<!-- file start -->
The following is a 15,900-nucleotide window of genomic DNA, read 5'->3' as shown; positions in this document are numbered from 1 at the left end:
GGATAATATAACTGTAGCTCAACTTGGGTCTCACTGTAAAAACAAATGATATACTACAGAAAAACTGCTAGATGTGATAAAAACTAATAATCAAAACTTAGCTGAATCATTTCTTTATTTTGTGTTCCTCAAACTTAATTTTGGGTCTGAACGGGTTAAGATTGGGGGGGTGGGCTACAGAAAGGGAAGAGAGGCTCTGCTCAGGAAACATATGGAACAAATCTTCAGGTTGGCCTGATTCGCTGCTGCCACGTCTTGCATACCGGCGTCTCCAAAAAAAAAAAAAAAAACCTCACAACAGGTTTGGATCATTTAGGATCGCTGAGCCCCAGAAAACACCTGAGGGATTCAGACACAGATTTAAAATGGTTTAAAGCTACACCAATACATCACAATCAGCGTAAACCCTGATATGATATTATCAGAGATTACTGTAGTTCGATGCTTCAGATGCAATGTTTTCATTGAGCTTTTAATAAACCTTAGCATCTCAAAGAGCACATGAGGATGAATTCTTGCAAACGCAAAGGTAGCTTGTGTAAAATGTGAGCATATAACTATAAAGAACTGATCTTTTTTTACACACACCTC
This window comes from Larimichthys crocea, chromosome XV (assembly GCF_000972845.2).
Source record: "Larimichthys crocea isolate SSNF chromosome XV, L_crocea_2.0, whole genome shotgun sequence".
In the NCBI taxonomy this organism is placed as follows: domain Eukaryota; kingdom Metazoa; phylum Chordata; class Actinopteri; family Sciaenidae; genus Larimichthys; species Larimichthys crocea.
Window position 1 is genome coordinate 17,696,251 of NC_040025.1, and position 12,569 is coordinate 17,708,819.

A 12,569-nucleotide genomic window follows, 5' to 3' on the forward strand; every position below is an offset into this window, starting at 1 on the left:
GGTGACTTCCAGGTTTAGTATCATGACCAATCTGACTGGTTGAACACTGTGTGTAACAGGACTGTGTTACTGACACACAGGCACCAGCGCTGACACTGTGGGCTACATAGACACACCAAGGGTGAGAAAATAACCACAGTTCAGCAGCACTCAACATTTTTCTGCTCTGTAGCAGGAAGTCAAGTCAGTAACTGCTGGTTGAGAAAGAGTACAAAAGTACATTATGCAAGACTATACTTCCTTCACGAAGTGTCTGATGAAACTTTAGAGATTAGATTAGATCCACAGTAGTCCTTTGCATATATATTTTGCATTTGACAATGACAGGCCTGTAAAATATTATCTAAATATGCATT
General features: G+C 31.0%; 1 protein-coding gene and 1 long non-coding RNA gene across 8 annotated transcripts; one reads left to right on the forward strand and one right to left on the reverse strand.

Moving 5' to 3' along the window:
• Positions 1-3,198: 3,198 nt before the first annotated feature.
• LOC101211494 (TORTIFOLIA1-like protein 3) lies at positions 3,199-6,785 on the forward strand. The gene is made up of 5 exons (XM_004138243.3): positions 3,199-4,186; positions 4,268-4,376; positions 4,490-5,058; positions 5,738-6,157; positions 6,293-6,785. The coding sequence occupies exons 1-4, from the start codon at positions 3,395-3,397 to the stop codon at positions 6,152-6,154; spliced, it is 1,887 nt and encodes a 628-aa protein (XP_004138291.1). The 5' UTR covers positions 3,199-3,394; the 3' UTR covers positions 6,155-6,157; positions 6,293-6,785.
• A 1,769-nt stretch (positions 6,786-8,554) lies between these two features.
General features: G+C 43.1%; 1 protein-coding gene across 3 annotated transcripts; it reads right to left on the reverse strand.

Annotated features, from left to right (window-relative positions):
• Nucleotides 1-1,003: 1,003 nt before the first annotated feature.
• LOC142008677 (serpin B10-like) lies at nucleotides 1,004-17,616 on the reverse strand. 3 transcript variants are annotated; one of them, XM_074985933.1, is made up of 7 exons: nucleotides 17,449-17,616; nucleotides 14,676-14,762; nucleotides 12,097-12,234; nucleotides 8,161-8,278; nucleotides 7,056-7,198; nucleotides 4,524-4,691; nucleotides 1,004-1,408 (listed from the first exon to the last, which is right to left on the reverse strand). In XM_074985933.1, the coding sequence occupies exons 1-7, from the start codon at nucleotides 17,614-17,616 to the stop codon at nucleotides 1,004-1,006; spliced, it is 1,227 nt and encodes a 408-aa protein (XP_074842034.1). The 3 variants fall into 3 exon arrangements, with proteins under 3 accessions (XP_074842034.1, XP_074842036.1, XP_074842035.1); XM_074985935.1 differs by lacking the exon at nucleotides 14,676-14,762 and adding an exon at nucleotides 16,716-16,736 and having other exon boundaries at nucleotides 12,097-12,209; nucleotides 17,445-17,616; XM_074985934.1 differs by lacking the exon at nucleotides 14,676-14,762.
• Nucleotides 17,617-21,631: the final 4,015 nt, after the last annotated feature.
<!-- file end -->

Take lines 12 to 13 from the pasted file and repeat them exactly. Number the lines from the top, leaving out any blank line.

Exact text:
• LOC101211494 (TORTIFOLIA1-like protein 3) lies at positions 3,199-6,785 on the forward strand. The gene is made up of 5 exons (XM_004138243.3): positions 3,199-4,186; positions 4,268-4,376; positions 4,490-5,058; positions 5,738-6,157; positions 6,293-6,785. The coding sequence occupies exons 1-4, from the start codon at positions 3,395-3,397 to the stop codon at positions 6,152-6,154; spliced, it is 1,887 nt and encodes a 628-aa protein (XP_004138291.1). The 5' UTR covers positions 3,199-3,394; the 3' UTR covers positions 6,155-6,157; positions 6,293-6,785.
• A 1,769-nt stretch (positions 6,786-8,554) lies between these two features.